Troop 827's
Home Page
Merit Badges
Rank Rqmts
Camping Guide
827 Handbook

Boy Scout Troop 827
(Seattle, Washington)
ScoutLander Contact Our Troop Member Login


Much of the Boy Scout Program focuses around Patrol/Troop Camping.  At the discretion of the Troop and the Outing coordinator, there may be appropriate occasions when the Troop may allow Guests to participate especially for a Webelos/New Scout Campout or some high adventure programs where guests may provide specialized skills.

Parental Camping So, you'd like to share a campout experience with your son? Well, we're 100% in favor of this kind of experience as it's positive for both parent and Scout.  But, there are some considerations, guidelines and rules for parents or other adults who are not fully trained and registered "Uniformed Adult Leaders." which are summarized below: 

At least two Adults giving us a ratio of 1 Adult to 10 Scouts is our goal for outings. A reasonable number Fathers and/or Mothers are welcome to join us in an outdoor activity.  However, other siblings who are not registers Scouts cannot come along as it's not a "family" outing but rather a Boy Scout activity. 

Before the trip, a parent must complete the BSA online Youth Protection Training course (YPT) found here  It will take you less than an hour & when you finish, please e-mail our training coordinator with the date and time of your completion.  You should also print out a copy of your course certificate for your records.

When taking your first BSA Online Training Course you have to establish an account.  Don't worry if you don't have the requested BSA ID #.  If you decide to become an "official" uniformed or other registered BSA leader, you'll get a BSA ID# which you can go back online & fill into your records later on, but it's not required.  Our council number is 827 This course provides direction for how to handle situations you may not be familiar with when on outings especially since you will be in the presence of other youth.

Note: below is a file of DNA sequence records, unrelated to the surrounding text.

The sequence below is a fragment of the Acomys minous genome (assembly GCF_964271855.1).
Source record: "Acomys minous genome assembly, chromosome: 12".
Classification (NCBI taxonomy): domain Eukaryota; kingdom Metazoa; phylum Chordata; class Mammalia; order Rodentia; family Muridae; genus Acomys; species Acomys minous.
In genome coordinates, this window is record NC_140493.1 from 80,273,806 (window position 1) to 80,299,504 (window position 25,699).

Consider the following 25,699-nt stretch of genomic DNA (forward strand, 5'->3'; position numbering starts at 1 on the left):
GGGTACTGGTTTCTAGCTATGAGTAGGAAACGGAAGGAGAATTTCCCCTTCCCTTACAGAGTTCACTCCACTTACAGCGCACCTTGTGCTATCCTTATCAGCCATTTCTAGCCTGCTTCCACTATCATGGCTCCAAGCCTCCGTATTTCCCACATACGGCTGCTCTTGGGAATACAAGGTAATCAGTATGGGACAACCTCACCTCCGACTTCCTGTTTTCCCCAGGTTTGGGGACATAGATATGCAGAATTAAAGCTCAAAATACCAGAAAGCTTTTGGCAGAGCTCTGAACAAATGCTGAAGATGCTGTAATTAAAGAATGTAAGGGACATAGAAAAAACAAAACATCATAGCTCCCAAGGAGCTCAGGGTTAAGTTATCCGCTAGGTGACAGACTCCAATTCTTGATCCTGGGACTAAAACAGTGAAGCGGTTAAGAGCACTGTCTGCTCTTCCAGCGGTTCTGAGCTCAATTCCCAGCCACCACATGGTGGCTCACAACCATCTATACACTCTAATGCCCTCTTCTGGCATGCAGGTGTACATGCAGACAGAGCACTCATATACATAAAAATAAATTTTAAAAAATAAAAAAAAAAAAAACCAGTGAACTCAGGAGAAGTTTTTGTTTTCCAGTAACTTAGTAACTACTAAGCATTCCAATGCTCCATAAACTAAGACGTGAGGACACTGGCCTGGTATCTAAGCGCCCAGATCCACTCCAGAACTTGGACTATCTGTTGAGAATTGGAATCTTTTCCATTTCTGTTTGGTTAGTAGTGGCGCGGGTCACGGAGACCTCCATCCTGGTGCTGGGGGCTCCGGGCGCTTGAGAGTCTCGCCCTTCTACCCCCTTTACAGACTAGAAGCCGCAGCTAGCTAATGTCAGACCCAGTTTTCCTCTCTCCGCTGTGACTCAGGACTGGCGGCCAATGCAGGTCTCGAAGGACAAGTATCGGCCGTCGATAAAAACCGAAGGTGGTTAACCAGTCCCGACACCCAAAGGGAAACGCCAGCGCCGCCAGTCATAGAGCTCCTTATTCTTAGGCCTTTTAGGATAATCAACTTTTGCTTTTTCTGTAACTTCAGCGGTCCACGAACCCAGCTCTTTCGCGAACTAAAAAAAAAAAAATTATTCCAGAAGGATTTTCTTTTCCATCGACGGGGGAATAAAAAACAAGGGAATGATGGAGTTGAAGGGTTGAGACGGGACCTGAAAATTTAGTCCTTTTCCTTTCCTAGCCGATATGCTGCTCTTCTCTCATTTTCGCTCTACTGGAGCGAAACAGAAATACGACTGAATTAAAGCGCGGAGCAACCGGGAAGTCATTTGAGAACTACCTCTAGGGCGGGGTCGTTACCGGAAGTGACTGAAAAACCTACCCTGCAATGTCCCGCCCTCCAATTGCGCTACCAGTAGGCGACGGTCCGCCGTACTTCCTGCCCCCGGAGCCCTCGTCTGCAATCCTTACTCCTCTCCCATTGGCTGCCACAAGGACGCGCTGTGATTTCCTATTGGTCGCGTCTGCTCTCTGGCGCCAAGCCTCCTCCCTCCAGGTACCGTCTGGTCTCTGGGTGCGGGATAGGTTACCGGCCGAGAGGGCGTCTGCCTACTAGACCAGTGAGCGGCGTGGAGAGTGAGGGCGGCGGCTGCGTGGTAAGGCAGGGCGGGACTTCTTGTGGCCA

Adults cannot camp with our Troop without both youth protection training as well as Medical Forms.

BSA Policy does not allow a Scout to tent with an adult other than a family member.  

Scouts must, tent with other Scouts.  From time to time Scouts, especially new Scouts, have angst at the new experiences.  If your Scout seeks your comfort or intercession in some matter, after determining that there are no safety issues, please direct them to get help and guidance from one of the older Scout Leaders or a Uniformed Adult Leader. 

The Scouting experience is designed to give the youth the chance to learn new skills, and from time to time in exercising these skills, they will "fail".  Our objective is to give them the freedom to succeed and fail, but when failing, to fail safely.  So, we ask that parents not "hover" or be too directive to their Scout unless absolutely necessary where safety is involved. 

At a campout, generally Adults coordinate their own shopping, cooking, and cleanup etc as part of the Scoutmaster Patrol.  The Scouts are organized into patrols and it's their responsibility to do these things for their respective groups.  They will make mistakes and sometimes menus don't work, food gets burnt etc., but as adults we are to keep an eye out to make sure foodpractices are safe and no one goes too hungry.  Sometimes, however, having to deal with culinary adversity is a good incentive to do it better next time. 

In general, the best guideline for parents participating in a campout is to stand back a bit and watch the interactions between your Scout and the others in the Troop.  Ask first and follow the Adult Leader's advice on how and when you can help.  Mostly, just enjoy the outdoors and plan on coming to the next campout too so you can witness how quickly your son learns, adapts and shines in his camping and Scouting skills.

What better way to decide to join us than to go experience the fun on one of our outings.

A Scout may invite a friend to Troop meetings and outings by doing the following.

1.  Although a guest is not required to join BSA, the guest must be eligible to join the Troop.
2.  A Medical Form (Class 2 is usually adequate depending on the activity)
3.  A Permission 
Form from parent/guardian with emergency numbers
4.  A Liability Waiver 
Form signed by Parent, witnessed by Adult Leader
5.  Guests must be familiar with and agree to follow the Boy Scout Law and Oath while traveling and and during Scouting events.
6.  BSA Policies include: No Tobacco, No Alcohol, No Illegal Drugs, No Weapons etc.
     Woods Tools such as Axes Knives etc must be approved by the Adult Leader.
7.  Travel Itinerary must be reviewed by parent/guardian and Event Coordinator

8. A Signed Consent Letter from the Parent that states the Adult will be responsible for proper conduct and transportation etc, emergency contact information of the parent and guest.
9. Proof of completed Youth Protection Training found on BSA website 
10.  It is the discretion of any uniformed unit leader to dismiss any adult from BSA property and or event should a serious policy violation occur and will contact a BSA Executive.
11.  Photos/videos etc of events are yours to keep, but publishing them on public social media sites without prior and proper legal waivers are not allowed.

When in doubt ask...the Scoutmaster